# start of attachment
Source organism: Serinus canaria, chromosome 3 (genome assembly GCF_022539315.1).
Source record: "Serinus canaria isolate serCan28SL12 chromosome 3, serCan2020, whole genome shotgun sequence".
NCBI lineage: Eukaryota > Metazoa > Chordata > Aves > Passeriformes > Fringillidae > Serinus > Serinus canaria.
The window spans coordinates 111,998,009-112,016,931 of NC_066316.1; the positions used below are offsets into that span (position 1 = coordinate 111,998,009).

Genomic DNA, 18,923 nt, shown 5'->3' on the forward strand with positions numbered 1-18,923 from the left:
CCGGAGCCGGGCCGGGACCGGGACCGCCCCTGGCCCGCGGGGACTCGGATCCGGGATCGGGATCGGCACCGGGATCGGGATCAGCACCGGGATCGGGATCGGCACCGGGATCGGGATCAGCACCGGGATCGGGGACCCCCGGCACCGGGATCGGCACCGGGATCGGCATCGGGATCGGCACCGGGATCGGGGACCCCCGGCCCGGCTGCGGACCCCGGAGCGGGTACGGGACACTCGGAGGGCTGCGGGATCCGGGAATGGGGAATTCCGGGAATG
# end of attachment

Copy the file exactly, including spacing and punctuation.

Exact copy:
Source organism: Serinus canaria, chromosome 3 (genome assembly GCF_022539315.1).
Source record: "Serinus canaria isolate serCan28SL12 chromosome 3, serCan2020, whole genome shotgun sequence".
NCBI lineage: Eukaryota > Metazoa > Chordata > Aves > Passeriformes > Fringillidae > Serinus > Serinus canaria.
The window spans coordinates 111,998,009-112,016,931 of NC_066316.1; the positions used below are offsets into that span (position 1 = coordinate 111,998,009).

Genomic DNA, 18,923 nt, shown 5'->3' on the forward strand with positions numbered 1-18,923 from the left:
CCGGAGCCGGGCCGGGACCGGGACCGCCCCTGGCCCGCGGGGACTCGGATCCGGGATCGGGATCGGCACCGGGATCGGGATCAGCACCGGGATCGGGATCGGCACCGGGATCGGGATCAGCACCGGGATCGGGGACCCCCGGCACCGGGATCGGCACCGGGATCGGCATCGGGATCGGCACCGGGATCGGGGACCCCCGGCCCGGCTGCGGACCCCGGAGCGGGTACGGGACACTCGGAGGGCTGCGGGATCCGGGAATGGGGAATTCCGGGAATG